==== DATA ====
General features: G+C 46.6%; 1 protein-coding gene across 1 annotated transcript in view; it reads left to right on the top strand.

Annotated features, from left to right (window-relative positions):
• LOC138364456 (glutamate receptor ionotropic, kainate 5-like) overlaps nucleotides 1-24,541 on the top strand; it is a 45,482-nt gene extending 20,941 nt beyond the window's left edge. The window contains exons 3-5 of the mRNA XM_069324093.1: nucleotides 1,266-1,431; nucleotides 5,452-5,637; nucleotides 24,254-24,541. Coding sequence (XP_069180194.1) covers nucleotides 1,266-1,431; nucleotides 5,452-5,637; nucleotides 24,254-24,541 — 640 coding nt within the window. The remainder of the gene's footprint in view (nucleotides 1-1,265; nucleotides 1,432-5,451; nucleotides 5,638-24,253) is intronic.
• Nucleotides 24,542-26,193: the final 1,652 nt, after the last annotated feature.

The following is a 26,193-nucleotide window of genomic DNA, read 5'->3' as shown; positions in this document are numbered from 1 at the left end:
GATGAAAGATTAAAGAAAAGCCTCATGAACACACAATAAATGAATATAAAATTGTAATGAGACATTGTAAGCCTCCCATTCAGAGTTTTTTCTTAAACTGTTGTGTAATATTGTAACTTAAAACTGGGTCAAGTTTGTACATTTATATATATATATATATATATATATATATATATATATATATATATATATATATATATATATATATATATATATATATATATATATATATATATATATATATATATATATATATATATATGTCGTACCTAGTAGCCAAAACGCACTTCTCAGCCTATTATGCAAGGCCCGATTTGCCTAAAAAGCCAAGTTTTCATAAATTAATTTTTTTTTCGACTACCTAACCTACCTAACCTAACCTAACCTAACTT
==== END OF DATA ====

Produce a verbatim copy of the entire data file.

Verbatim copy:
General features: G+C 46.6%; 1 protein-coding gene across 1 annotated transcript in view; it reads left to right on the top strand.

Annotated features, from left to right (window-relative positions):
• LOC138364456 (glutamate receptor ionotropic, kainate 5-like) overlaps nucleotides 1-24,541 on the top strand; it is a 45,482-nt gene extending 20,941 nt beyond the window's left edge. The window contains exons 3-5 of the mRNA XM_069324093.1: nucleotides 1,266-1,431; nucleotides 5,452-5,637; nucleotides 24,254-24,541. Coding sequence (XP_069180194.1) covers nucleotides 1,266-1,431; nucleotides 5,452-5,637; nucleotides 24,254-24,541 — 640 coding nt within the window. The remainder of the gene's footprint in view (nucleotides 1-1,265; nucleotides 1,432-5,451; nucleotides 5,638-24,253) is intronic.
• Nucleotides 24,542-26,193: the final 1,652 nt, after the last annotated feature.

The following is a 26,193-nucleotide window of genomic DNA, read 5'->3' as shown; positions in this document are numbered from 1 at the left end:
GATGAAAGATTAAAGAAAAGCCTCATGAACACACAATAAATGAATATAAAATTGTAATGAGACATTGTAAGCCTCCCATTCAGAGTTTTTTCTTAAACTGTTGTGTAATATTGTAACTTAAAACTGGGTCAAGTTTGTACATTTATATATATATATATATATATATATATATATATATATATATATATATATATATATATATATATATATATATATATATATATATATATATATATATATATATATATATATATATATATATGTCGTACCTAGTAGCCAAAACGCACTTCTCAGCCTATTATGCAAGGCCCGATTTGCCTAAAAAGCCAAGTTTTCATAAATTAATTTTTTTTTCGACTACCTAACCTACCTAACCTAACCTAACCTAACTT